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Fort Worth Opera’s JFK: a musical tale of legacy and community

🕐 4 min read

Darrn K. Woods

Fort Worth Opera

In one of his last speeches, President John F. Kennedy described his optimistic outlook for America, stating, “We stand on the edge of a great new era … one filled with opportunity and to be characterized by achievement and challenge.”

This year, the nation and world commemorate the somber 50th anniversary of his assassination in Dallas – a solitary moment in history that marked the end of an era of innocence and idealism for the country, and whose impact has reverberated for generations. As the nation sat unknowingly poised on the brink of this new reality, the 35th president of the United States spent his final hours alive, and inspiring hope, right here in Fort Worth. It has been the mission of Fort Worth Opera to identify stories of personal and local significance containing themes that resound on larger, global levels. In only two years, we’ll celebrate the company’s 70th anniversary and the 10th anniversary of the FWOpera Festival, and while searching for a fitting way to commemorate these milestones, the unique tale of John F. Kennedy’s final 15 hours in our city of “Cowboys and Culture” stood out to us as a story still needing to be told. Falling in line with the president’s bold statement on opportunity and achievement, we will highlight this pivotal moment in American history – one that is distinct to Fort Worth and that is largely untold and unknown nationally and internationally – with our world premiere opera commission, JFK (working title). Ingrained in the fabric of this opera are the tales of notable community leaders and public figures who, over the course of the last 50 years, have helped to shape the city’s destiny. Collected by William V. Madison, former assistant to Dan Rather, the touching and sometimes comical memories of Fort Worth figureheads such as Ruth Carter Stevenson, Bob Schieffer, Corky Friedman (wife of then-Mayor Bayard Friedman), former Speaker of the House of Representatives Jim Wright, and Phil Crow, the cameraman who shot the president’s impromptu speech outside the Hotel Texas, build the historical framework for JFK. From Stevenson’s legendary trek across town to round up adequate artwork for the president’s hotel suite and Friedman’s hours spent with the presidential couple to Wright’s recollections of the Texas Boys Choir performance at the chamber of commerce breakfast on the morning of Nov. 22, 1963, JFK celebrates the indelible impact of the president’s visit to Fort Worth. Created by the immensely talented artistic team of David T. Little and Royce Vavrek, JFK strips away the iconic personas of John F. and Jackie Kennedy – two of the world’s most recognizable figures – depicting their remarkable humanity, while also celebrating the characteristic warmth and humility that lie at the heart of the Fort Worth community. Little and Vavrek are best known for their recent collaboration on the heart-wrenching drama Dog Days – a production The New York Times named among a short list of the most “extraordinary” operas of 2012. Building from the true life accounts collected from Fort Worth residents and historical documents, Vavrek will create and shape the intimate relationships of the friends, family and supporters surrounding the presidential couple during this decisive time in American politics. Set to a lush and complex score by Little, JFK will offer audiences the opportunity of a lifetime to explore the untold depth of these historic characters, connecting with them in a personal and relatable way. The creation and commission of JFK will surely stand as one of Fort Worth Opera’s greatest achievements, but also one of its greatest challenges. Building this story will take more than three years, countless hours of research, major financial commitments and the support of the Fort Worth community. However, the true value of this opera lies in its ability to live beyond its premiere in Fort Worth. It is my personal mission to ensure the longevity of the piece for generations beyond our own – giving voice to the message of hope and optimism reflected in President Kennedy’s legacy, and shining an international spotlight on the great city of Fort Worth. When recounting John F. Kennedy’s final moments in Texas, Fort Worth’s story deserves to stand side by side with the president’s infamous last day in Dallas. Join with us as we begin the tremendous journey of bringing this opera and story to the world.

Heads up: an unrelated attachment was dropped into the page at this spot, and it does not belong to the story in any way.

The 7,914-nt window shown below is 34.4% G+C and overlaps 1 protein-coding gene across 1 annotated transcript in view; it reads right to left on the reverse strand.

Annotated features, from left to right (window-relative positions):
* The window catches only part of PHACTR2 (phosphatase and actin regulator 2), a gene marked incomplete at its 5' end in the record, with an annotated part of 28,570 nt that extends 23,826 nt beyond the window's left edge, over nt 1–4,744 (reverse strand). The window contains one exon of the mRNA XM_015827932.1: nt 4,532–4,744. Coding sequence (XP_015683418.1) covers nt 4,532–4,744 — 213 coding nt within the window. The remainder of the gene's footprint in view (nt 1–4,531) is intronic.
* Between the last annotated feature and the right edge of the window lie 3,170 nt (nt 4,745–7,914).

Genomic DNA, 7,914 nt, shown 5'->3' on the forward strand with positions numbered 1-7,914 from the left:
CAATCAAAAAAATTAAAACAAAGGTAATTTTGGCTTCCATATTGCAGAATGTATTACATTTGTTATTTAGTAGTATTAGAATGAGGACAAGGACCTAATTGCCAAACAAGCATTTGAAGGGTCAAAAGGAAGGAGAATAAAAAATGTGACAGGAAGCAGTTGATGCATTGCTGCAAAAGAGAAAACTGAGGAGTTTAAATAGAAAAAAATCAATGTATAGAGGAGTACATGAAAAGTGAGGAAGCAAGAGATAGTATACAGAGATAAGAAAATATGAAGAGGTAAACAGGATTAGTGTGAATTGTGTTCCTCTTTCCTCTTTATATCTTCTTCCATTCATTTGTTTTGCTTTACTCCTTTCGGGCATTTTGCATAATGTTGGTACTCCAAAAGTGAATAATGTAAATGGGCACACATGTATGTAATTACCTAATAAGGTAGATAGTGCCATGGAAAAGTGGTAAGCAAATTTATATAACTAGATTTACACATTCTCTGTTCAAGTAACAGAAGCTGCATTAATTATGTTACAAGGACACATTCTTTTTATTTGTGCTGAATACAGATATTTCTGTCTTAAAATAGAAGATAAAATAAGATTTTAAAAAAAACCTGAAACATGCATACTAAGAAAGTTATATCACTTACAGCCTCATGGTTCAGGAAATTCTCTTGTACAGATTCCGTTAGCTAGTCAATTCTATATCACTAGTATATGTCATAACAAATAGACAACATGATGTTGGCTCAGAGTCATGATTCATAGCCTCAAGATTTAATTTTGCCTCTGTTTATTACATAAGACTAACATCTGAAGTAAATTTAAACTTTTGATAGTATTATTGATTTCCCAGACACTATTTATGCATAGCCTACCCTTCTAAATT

Darren K. Woods is general director of the Fort Worth Opera.

 

Robert Francis
Robert is a Fort Worth native and longtime editor of the Fort Worth Business Press. He is a former president of the local Society of Professional Journalists and was a freelancer for a variety of newspapers, weeklies and magazines, including American Way, BrandWeek and InformatonWeek. A graduate of TCU, Robert has held a variety of writing and editing positions at publications such as the Grand Prairie Daily News and InfoWorld. He is also a musician and playwright.

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